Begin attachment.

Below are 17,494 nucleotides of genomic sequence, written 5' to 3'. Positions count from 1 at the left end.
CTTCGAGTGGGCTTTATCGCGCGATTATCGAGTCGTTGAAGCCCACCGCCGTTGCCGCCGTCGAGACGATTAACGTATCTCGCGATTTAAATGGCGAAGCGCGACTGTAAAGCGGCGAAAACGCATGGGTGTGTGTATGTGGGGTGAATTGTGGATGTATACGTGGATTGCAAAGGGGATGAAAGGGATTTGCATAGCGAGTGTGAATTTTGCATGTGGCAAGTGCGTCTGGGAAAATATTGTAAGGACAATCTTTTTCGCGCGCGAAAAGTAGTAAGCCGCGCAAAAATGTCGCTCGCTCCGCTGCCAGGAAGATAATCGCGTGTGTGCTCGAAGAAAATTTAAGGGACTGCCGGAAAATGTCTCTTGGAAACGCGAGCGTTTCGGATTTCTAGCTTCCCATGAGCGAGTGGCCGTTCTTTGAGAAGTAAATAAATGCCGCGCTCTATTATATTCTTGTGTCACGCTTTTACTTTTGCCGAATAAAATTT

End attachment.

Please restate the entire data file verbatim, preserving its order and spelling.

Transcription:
Below are 17,494 nucleotides of genomic sequence, written 5' to 3'. Positions count from 1 at the left end.
CTTCGAGTGGGCTTTATCGCGCGATTATCGAGTCGTTGAAGCCCACCGCCGTTGCCGCCGTCGAGACGATTAACGTATCTCGCGATTTAAATGGCGAAGCGCGACTGTAAAGCGGCGAAAACGCATGGGTGTGTGTATGTGGGGTGAATTGTGGATGTATACGTGGATTGCAAAGGGGATGAAAGGGATTTGCATAGCGAGTGTGAATTTTGCATGTGGCAAGTGCGTCTGGGAAAATATTGTAAGGACAATCTTTTTCGCGCGCGAAAAGTAGTAAGCCGCGCAAAAATGTCGCTCGCTCCGCTGCCAGGAAGATAATCGCGTGTGTGCTCGAAGAAAATTTAAGGGACTGCCGGAAAATGTCTCTTGGAAACGCGAGCGTTTCGGATTTCTAGCTTCCCATGAGCGAGTGGCCGTTCTTTGAGAAGTAAATAAATGCCGCGCTCTATTATATTCTTGTGTCACGCTTTTACTTTTGCCGAATAAAATTT